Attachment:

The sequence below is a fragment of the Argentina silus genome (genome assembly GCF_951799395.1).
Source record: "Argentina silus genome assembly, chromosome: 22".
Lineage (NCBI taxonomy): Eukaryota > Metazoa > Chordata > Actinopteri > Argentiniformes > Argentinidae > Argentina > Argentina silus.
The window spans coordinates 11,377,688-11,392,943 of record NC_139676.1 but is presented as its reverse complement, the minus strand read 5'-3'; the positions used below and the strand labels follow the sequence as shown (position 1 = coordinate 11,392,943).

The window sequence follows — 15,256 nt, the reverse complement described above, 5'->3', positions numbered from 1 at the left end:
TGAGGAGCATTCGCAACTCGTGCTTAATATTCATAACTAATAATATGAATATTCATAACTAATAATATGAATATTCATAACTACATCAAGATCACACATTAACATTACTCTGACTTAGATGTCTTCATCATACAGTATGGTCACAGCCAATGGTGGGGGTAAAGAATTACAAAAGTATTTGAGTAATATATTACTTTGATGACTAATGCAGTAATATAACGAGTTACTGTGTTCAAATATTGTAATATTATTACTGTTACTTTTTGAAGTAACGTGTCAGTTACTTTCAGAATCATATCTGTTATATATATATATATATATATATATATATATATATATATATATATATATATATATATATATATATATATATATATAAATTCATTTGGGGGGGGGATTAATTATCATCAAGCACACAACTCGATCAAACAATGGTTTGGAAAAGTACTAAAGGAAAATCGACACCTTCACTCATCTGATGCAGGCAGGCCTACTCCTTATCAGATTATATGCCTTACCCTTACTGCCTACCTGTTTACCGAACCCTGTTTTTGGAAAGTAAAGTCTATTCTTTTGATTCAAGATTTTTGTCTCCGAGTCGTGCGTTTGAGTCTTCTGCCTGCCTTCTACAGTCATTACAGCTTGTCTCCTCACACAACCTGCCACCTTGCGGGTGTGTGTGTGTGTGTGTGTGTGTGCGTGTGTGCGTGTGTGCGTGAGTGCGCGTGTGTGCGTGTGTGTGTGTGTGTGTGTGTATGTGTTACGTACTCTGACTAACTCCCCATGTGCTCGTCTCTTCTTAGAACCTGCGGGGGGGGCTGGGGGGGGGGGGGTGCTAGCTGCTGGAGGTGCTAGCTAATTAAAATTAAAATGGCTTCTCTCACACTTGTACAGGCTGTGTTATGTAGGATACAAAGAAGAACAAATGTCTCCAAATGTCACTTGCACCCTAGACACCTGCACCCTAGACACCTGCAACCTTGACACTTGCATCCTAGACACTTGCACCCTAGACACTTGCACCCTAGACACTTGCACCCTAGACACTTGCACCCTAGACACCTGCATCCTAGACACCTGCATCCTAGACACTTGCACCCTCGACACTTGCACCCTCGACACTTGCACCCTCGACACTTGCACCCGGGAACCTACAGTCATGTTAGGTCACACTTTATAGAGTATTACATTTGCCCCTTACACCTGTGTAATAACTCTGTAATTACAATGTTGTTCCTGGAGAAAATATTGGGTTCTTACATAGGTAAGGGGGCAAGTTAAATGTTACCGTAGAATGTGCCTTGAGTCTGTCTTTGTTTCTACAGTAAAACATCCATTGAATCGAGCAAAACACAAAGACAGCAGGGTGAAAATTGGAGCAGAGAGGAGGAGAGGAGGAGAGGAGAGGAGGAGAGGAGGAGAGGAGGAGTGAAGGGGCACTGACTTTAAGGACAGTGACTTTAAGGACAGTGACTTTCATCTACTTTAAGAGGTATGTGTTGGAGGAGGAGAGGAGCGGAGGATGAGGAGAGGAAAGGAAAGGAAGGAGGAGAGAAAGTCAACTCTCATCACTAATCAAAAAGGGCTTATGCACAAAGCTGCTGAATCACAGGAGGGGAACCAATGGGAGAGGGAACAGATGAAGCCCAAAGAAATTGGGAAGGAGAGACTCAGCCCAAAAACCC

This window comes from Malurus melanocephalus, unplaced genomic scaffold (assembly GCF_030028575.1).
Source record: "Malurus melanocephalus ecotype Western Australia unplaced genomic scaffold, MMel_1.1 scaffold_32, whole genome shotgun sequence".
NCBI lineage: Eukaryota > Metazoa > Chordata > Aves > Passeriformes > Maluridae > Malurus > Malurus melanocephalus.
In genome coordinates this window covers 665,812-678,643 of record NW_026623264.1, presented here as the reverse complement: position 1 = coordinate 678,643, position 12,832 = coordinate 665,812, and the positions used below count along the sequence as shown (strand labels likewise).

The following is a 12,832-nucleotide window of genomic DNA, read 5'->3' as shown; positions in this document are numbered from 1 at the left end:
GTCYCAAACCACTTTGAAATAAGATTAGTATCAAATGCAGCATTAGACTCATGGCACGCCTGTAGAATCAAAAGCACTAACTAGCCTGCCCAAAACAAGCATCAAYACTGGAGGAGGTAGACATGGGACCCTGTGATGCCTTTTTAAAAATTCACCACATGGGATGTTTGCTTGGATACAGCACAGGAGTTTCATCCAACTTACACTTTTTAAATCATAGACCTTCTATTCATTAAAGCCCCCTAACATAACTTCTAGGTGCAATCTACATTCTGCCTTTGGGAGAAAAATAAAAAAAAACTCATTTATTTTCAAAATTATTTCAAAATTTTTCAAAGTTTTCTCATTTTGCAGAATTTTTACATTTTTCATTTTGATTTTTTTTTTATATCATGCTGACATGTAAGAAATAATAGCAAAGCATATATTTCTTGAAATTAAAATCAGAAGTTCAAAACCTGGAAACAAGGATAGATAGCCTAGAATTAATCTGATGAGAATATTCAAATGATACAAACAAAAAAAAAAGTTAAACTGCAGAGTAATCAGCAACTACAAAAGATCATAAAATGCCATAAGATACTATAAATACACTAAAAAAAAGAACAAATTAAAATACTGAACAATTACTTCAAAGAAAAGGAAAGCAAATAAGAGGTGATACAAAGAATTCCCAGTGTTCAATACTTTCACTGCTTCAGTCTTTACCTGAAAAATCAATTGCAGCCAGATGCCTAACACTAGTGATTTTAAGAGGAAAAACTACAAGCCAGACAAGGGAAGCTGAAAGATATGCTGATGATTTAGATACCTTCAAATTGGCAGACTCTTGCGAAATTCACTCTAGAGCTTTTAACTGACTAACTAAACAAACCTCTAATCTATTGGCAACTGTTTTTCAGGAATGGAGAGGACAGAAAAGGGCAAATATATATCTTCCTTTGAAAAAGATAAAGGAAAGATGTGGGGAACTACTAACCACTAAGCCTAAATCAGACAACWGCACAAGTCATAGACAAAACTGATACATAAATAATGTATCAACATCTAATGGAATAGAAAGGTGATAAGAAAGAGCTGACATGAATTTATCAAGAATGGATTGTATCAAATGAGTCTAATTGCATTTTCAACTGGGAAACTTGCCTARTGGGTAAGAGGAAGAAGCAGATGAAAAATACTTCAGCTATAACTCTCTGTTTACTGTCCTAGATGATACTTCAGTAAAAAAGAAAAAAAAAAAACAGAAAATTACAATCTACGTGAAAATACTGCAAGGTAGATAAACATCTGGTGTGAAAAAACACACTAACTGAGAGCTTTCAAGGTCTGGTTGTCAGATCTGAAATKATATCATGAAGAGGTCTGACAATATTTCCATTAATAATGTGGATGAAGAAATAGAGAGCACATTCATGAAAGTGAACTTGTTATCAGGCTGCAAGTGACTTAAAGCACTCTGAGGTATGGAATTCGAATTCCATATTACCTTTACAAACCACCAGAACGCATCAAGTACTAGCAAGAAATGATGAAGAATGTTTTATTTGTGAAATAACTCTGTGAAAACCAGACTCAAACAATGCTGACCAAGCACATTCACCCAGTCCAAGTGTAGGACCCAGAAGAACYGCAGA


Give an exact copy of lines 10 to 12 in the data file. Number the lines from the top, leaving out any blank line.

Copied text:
In genome coordinates this window covers 665,812-678,643 of record NW_026623264.1, presented here as the reverse complement: position 1 = coordinate 678,643, position 12,832 = coordinate 665,812, and the positions used below count along the sequence as shown (strand labels likewise).

The following is a 12,832-nucleotide window of genomic DNA, read 5'->3' as shown; positions in this document are numbered from 1 at the left end:
GTCYCAAACCACTTTGAAATAAGATTAGTATCAAATGCAGCATTAGACTCATGGCACGCCTGTAGAATCAAAAGCACTAACTAGCCTGCCCAAAACAAGCATCAAYACTGGAGGAGGTAGACATGGGACCCTGTGATGCCTTTTTAAAAATTCACCACATGGGATGTTTGCTTGGATACAGCACAGGAGTTTCATCCAACTTACACTTTTTAAATCATAGACCTTCTATTCATTAAAGCCCCCTAACATAACTTCTAGGTGCAATCTACATTCTGCCTTTGGGAGAAAAATAAAAAAAAACTCATTTATTTTCAAAATTATTTCAAAATTTTTCAAAGTTTTCTCATTTTGCAGAATTTTTACATTTTTCATTTTGATTTTTTTTTTATATCATGCTGACATGTAAGAAATAATAGCAAAGCATATATTTCTTGAAATTAAAATCAGAAGTTCAAAACCTGGAAACAAGGATAGATAGCCTAGAATTAATCTGATGAGAATATTCAAATGATACAAACAAAAAAAAAAGTTAAACTGCAGAGTAATCAGCAACTACAAAAGATCATAAAATGCCATAAGATACTATAAATACACTAAAAAAAAGAACAAATTAAAATACTGAACAATTACTTCAAAGAAAAGGAAAGCAAATAAGAGGTGATACAAAGAATTCCCAGTGTTCAATACTTTCACTGCTTCAGTCTTTACCTGAAAAATCAATTGCAGCCAGATGCCTAACACTAGTGATTTTAAGAGGAAAAACTACAAGCCAGACAAGGGAAGCTGAAAGATATGCTGATGATTTAGATACCTTCAAATTGGCAGACTCTTGCGAAATTCACTCTAGAGCTTTTAACTGACTAACTAAACAAACCTCTAATCTATTGGCAACTGTTTTTCAGGAATGGAGAGGACAGAAAAGGGCAAATATATATCTTCCTTTGAAAAAGATAAAGGAAAGATGTGGGGAACTACTAACCACTAAGCCTAAATCAGACAACWGCACAAGTCATAGACAAAACTGATACATAAATAATGTATCAACATCTAATGGAATAGAAAGGTGATAAGAAAGAGCTGACATGAATTTATCAAGAATGGATTGTATCAAATGAGTCTAATTGCATTTTCAACTGGGAAACTTGCCTARTGGGTAAGAGGAAGAAGCAGATGAAAAATACTTCAGCTATAACTCTCTGTTTACTGTCCTAGATGATACTTCAGTAAAAAAGAAAAAAAAAAAACAGAAAATTACAATCTACGTGAAAATACTGCAAGGTAGATAAACATCTGGTGTGAAAAAACACACTAACTGAGAGCTTTCAAGGTCTGGTTGTCAGATCTGAAATKATATCATGAAGAGGTCTGACAATATTTCCATTAATAATGTGGATGAAGAAATAGAGAGCACATTCATGAAAGTGAACTTGTTATCAGGCTGCAAGTGACTTAAAGCACTCTGAGGTATGGAATTCGAATTCCATATTACCTTTACAAACCACCAGAACGCATCAAGTACTAGCAAGAAATGATGAAGAATGTTTTATTTGTGAAATAACTCTGTGAAAACCAGACTCAAACAATGCTGACCAAGCACATTCACCCAGTCCAAGTGTAGGACCCAGAAGAACYGCAGA